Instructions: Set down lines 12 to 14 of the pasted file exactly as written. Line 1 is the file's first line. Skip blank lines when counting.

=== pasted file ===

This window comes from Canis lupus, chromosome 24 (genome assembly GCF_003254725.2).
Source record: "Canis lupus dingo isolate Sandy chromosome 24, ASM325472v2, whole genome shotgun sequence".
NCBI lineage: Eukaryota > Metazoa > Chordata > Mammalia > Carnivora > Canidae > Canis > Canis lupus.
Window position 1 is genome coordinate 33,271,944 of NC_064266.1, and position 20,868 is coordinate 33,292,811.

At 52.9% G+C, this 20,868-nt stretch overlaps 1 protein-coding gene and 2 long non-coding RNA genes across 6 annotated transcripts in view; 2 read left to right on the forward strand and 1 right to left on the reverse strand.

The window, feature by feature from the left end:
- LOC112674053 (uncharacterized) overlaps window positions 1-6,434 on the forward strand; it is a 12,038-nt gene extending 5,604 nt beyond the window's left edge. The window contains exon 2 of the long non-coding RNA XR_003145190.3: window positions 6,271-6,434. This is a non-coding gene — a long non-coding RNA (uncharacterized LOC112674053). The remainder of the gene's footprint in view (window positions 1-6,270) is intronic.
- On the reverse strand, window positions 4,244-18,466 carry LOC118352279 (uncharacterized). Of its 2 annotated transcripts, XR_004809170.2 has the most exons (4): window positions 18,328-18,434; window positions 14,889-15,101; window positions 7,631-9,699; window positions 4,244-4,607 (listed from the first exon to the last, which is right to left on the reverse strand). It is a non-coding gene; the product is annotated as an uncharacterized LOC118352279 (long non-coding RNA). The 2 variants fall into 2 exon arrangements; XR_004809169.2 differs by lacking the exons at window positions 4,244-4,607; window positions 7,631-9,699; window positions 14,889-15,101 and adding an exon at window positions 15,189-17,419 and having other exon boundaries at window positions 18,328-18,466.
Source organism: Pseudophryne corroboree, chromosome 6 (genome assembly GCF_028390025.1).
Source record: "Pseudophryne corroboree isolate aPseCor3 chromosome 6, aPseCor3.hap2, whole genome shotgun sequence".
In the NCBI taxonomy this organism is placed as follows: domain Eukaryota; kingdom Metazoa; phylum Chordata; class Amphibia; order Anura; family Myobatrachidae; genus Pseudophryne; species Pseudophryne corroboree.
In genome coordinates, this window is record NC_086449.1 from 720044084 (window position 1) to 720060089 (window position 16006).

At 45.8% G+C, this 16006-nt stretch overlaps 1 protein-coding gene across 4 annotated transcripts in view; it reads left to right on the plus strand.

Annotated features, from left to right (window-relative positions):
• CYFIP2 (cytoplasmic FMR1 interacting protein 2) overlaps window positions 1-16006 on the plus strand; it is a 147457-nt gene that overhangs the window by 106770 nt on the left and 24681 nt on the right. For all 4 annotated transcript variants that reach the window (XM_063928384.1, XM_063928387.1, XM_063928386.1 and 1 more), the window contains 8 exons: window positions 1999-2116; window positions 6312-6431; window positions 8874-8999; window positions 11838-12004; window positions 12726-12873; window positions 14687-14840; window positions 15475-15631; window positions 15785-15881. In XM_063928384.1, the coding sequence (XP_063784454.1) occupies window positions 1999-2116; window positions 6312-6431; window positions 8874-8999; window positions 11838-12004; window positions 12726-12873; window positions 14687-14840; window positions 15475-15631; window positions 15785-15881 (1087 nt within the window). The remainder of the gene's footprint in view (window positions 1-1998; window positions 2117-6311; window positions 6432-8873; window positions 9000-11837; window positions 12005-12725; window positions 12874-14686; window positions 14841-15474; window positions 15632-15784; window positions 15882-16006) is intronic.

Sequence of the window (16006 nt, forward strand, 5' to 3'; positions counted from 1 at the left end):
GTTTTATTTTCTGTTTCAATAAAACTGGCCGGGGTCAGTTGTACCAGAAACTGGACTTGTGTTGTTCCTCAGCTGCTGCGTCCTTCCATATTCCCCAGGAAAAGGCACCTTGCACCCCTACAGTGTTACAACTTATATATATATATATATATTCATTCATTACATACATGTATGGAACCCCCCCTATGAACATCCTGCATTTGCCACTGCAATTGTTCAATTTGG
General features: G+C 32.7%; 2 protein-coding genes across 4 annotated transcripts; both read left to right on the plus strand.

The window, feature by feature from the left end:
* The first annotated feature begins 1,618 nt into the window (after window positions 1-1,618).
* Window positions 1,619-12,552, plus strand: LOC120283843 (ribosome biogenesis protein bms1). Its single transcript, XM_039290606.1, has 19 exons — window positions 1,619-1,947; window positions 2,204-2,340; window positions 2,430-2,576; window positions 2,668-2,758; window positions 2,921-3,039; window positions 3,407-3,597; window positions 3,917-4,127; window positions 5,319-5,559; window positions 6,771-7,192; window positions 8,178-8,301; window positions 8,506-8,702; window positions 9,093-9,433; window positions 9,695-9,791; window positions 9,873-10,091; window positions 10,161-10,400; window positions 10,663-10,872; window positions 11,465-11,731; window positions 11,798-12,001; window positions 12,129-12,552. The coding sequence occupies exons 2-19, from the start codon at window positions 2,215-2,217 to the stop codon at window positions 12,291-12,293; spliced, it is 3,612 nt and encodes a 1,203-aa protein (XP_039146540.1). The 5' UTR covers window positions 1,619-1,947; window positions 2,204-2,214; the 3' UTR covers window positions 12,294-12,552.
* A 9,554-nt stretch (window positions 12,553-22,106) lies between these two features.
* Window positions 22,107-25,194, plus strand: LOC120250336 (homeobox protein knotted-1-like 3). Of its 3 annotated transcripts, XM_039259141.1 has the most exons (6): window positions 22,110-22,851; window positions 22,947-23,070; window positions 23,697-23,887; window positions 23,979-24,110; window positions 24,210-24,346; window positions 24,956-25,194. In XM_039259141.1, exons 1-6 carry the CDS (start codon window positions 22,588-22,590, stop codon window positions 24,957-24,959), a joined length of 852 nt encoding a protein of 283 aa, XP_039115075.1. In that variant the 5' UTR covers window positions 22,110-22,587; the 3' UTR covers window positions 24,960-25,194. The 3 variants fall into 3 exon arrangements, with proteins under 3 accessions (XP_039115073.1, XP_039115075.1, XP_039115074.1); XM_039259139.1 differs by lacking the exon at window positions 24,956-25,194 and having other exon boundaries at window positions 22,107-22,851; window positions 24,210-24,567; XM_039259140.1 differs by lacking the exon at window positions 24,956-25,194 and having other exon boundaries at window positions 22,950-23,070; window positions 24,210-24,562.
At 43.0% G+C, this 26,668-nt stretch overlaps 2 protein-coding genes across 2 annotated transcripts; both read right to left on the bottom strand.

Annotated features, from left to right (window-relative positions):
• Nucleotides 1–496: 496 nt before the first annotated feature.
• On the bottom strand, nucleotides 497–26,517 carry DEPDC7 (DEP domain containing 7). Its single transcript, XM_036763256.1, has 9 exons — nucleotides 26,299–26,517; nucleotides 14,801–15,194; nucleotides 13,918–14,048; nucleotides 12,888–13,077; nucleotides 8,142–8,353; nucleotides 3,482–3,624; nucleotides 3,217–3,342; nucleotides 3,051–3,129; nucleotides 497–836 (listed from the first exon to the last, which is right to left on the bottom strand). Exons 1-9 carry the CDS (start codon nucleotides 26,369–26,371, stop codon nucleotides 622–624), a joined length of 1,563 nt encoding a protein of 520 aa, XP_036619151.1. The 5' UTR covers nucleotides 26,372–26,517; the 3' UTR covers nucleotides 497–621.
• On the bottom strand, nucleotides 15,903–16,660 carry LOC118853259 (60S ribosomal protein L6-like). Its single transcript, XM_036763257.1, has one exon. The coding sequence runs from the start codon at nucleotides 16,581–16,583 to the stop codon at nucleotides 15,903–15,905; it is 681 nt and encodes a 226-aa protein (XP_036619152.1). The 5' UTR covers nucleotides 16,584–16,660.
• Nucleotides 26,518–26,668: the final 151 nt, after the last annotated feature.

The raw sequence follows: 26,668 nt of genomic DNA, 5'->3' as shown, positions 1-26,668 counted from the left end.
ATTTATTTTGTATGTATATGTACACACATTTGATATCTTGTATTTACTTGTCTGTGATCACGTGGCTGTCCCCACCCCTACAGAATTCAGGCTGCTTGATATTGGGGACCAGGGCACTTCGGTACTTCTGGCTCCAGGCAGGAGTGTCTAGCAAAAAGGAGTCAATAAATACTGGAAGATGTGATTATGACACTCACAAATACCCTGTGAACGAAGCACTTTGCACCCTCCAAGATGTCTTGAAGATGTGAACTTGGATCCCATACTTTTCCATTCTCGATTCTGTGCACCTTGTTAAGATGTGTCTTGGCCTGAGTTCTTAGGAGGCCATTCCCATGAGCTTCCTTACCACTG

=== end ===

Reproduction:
In genome coordinates, this window is record NC_086449.1 from 720044084 (window position 1) to 720060089 (window position 16006).

At 45.8% G+C, this 16006-nt stretch overlaps 1 protein-coding gene across 4 annotated transcripts in view; it reads left to right on the plus strand.

Annotated features, from left to right (window-relative positions):